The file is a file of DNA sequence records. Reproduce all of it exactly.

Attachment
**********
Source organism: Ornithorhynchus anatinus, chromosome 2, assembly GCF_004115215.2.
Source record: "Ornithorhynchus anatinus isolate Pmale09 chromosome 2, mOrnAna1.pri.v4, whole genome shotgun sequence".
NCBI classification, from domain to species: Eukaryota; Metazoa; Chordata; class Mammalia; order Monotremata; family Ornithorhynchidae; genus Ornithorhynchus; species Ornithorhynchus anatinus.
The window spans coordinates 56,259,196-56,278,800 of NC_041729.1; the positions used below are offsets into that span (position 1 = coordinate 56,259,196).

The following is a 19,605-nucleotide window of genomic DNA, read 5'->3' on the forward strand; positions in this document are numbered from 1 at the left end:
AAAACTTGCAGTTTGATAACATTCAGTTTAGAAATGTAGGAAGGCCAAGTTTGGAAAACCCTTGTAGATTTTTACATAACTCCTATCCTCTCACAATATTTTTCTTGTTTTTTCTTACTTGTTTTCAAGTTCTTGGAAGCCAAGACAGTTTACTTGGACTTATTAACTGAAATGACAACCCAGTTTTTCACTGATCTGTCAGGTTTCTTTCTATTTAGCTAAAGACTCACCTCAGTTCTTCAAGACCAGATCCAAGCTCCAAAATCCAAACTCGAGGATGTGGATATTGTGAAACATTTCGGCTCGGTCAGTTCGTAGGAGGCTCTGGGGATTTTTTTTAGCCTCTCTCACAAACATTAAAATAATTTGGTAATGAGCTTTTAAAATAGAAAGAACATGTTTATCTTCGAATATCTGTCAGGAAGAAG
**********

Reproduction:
Source organism: Ornithorhynchus anatinus, chromosome 2, assembly GCF_004115215.2.
Source record: "Ornithorhynchus anatinus isolate Pmale09 chromosome 2, mOrnAna1.pri.v4, whole genome shotgun sequence".
NCBI classification, from domain to species: Eukaryota; Metazoa; Chordata; class Mammalia; order Monotremata; family Ornithorhynchidae; genus Ornithorhynchus; species Ornithorhynchus anatinus.
The window spans coordinates 56,259,196-56,278,800 of NC_041729.1; the positions used below are offsets into that span (position 1 = coordinate 56,259,196).

The following is a 19,605-nucleotide window of genomic DNA, read 5'->3' on the forward strand; positions in this document are numbered from 1 at the left end:
AAAACTTGCAGTTTGATAACATTCAGTTTAGAAATGTAGGAAGGCCAAGTTTGGAAAACCCTTGTAGATTTTTACATAACTCCTATCCTCTCACAATATTTTTCTTGTTTTTTCTTACTTGTTTTCAAGTTCTTGGAAGCCAAGACAGTTTACTTGGACTTATTAACTGAAATGACAACCCAGTTTTTCACTGATCTGTCAGGTTTCTTTCTATTTAGCTAAAGACTCACCTCAGTTCTTCAAGACCAGATCCAAGCTCCAAAATCCAAACTCGAGGATGTGGATATTGTGAAACATTTCGGCTCGGTCAGTTCGTAGGAGGCTCTGGGGATTTTTTTTAGCCTCTCTCACAAACATTAAAATAATTTGGTAATGAGCTTTTAAAATAGAAAGAACATGTTTATCTTCGAATATCTGTCAGGAAGAAG